The Secret Ingredient to Preempt Cyberattacks: Digital Exhaust

  • Understanding whether a given communication steam is normal, expected, or anomalous and adversarial is an essential part of cybersecurity efforts. Many solutions rely on lists and feeds of domains to block, but this strategy isn’t efficient enough to protect digital spaces in 2024.
  • Why? Bad actors constantly update their command and control infrastructure, making it almost impossible to maintain up-to-date information. Organizations are only blocking what has happened in the past, not what is going to attack them in future.
  • Deny lists are essentially a hope-based, reactive strategy. True business resiliency requires a proactive strategy — one that ensures that regardless of how the attack occurs, it can be identified, stopped, and dealt with before damage ensues.

Adversary Infrastructure: The Backbone of a Cyberattack

What is adversary infrastructure? Cybersecurity experts often call it command and control or C2 for short. Communication streams with adversary infrastructure are the telltale signs of an active breach, the digital exhaust that emanates from an attack.

Fundamentally, adversary infrastructure is the sub-rosa backbone bad actors set up when in advance prior to compromising a system — it’s used for instructions, to facilitate malware updates, for data exfiltration, and in general across all phases of the attack.

There are many kinds of cyber attacks: supply chain attacks, zero-day, BEC, insider-risk, and even abusing Google ads to phish and spread malware. Regardless of how or where the bad guys break in, however, they need to communicate with their adversary infrastructure to command, control and direct their attacks.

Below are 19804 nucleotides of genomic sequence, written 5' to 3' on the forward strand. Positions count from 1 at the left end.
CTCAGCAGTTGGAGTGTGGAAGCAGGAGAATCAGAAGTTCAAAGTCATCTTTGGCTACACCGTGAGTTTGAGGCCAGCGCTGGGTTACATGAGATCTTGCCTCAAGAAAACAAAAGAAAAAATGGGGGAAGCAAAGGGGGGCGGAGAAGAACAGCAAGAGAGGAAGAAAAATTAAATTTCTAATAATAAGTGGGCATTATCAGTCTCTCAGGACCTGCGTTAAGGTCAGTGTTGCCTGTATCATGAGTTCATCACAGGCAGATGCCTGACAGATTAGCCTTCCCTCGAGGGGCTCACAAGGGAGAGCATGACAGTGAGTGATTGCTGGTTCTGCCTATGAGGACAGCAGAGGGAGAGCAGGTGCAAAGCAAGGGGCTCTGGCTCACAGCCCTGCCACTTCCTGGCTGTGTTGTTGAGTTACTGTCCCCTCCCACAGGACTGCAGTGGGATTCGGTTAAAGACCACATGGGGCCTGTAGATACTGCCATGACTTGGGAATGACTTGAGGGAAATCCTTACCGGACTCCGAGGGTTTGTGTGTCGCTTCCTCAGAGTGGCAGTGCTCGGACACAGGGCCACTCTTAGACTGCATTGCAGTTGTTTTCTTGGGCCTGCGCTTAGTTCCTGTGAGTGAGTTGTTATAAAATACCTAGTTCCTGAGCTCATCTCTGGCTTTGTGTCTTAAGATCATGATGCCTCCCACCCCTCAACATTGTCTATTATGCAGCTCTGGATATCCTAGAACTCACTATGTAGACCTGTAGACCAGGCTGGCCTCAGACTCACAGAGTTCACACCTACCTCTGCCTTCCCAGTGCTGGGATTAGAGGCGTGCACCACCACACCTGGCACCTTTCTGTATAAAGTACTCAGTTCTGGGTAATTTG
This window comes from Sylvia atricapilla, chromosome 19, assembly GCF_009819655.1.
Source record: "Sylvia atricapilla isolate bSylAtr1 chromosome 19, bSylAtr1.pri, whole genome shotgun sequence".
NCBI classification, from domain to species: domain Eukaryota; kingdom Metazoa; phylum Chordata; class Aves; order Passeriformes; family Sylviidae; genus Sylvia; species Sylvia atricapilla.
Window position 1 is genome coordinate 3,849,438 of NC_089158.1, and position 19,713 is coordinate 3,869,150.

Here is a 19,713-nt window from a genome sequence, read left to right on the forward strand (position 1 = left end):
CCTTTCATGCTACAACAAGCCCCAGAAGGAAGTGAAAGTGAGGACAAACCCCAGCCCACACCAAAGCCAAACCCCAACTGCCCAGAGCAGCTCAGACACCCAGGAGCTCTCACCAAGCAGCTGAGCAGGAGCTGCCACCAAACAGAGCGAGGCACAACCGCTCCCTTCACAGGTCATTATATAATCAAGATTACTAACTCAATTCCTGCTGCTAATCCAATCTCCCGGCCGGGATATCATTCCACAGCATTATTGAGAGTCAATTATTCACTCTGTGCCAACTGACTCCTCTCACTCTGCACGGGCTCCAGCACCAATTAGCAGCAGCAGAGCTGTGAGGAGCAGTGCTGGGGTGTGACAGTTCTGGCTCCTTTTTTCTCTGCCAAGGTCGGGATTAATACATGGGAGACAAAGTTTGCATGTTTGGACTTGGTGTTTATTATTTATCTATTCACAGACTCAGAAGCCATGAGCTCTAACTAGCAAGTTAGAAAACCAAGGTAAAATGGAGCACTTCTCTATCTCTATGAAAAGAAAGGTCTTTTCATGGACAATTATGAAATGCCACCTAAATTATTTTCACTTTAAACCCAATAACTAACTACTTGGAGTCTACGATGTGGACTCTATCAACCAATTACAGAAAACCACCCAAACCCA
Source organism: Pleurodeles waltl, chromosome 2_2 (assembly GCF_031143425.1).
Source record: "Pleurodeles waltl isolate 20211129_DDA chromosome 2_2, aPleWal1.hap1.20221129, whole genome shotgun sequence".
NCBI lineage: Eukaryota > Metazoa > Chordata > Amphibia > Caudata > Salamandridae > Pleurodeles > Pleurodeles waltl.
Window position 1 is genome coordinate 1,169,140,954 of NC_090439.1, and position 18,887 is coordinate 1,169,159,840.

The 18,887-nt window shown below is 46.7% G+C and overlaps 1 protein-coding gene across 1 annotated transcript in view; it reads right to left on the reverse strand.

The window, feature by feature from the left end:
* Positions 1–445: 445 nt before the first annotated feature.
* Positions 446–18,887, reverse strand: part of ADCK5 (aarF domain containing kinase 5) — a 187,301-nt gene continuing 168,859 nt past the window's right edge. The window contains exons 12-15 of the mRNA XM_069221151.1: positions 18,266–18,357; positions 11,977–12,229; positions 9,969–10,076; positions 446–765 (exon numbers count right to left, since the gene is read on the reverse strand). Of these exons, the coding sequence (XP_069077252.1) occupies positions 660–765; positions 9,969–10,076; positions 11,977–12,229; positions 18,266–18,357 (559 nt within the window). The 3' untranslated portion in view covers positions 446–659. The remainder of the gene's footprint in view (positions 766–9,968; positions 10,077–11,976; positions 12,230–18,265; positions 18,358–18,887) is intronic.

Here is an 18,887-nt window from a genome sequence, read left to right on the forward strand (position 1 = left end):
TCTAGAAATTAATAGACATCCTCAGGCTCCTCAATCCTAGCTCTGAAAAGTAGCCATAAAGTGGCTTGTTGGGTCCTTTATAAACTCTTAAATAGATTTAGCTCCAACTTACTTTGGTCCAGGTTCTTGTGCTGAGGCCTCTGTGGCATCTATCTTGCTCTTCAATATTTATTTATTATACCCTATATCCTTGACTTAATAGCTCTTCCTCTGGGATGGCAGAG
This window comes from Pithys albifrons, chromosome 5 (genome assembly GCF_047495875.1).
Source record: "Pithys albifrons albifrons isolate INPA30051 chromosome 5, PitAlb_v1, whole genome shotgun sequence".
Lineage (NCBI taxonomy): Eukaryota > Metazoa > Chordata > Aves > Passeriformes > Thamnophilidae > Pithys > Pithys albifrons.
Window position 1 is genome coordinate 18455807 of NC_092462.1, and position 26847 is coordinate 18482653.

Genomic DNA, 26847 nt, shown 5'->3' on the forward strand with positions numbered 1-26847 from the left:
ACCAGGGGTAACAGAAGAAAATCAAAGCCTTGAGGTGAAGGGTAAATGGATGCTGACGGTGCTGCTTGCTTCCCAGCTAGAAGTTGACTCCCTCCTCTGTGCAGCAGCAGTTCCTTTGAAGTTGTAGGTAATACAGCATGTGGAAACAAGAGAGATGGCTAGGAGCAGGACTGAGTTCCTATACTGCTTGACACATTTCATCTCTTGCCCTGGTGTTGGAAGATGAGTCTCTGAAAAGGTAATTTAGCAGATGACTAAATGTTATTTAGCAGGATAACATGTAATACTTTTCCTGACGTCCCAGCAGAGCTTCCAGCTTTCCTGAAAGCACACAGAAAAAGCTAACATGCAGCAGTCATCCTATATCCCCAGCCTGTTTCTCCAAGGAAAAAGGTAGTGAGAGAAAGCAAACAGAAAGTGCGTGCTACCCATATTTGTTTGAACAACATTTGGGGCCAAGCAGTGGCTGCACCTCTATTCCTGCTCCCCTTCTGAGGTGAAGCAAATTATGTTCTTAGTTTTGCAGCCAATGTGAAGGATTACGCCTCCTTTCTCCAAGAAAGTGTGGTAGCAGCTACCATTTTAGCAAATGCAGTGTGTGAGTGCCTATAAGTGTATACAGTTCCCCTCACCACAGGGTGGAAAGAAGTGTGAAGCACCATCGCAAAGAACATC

And the unfortunate reality of today is that everyone will be breached at some point — truly, no one is immune. It doesn’t matter if you are a large company or a small company, if you think you have sensitive data or not. And despite massive spending, most cybersecurity solutions on the market don’t really solve the problem. Ransomware attacks alone increased by 430% last year.

We need a different approach. Often solving a problem requires looking at it from a completely different angle. Rather than hoping you can prevent each and every new attack, why not understand how attacks work and make the organization able to detect the telltale signs and thus be resilient against them?

Regardless of the attack vector or technique, bad actors always leave “exhaustive” telltale trails in their wake - aka“digital exhaust.” By studying their moves, and realizing that their command-and-control must be created prior to their attack, a fundamental understanding of adversary infrastructure can not only make an organization resilient against digital risk but stop bad actors in their tracks.

Read on to learn how and why a proactive approach is the only way to protect and prevent cyberattacks.

If Security Is Compromised, Look for the Digital Exhaust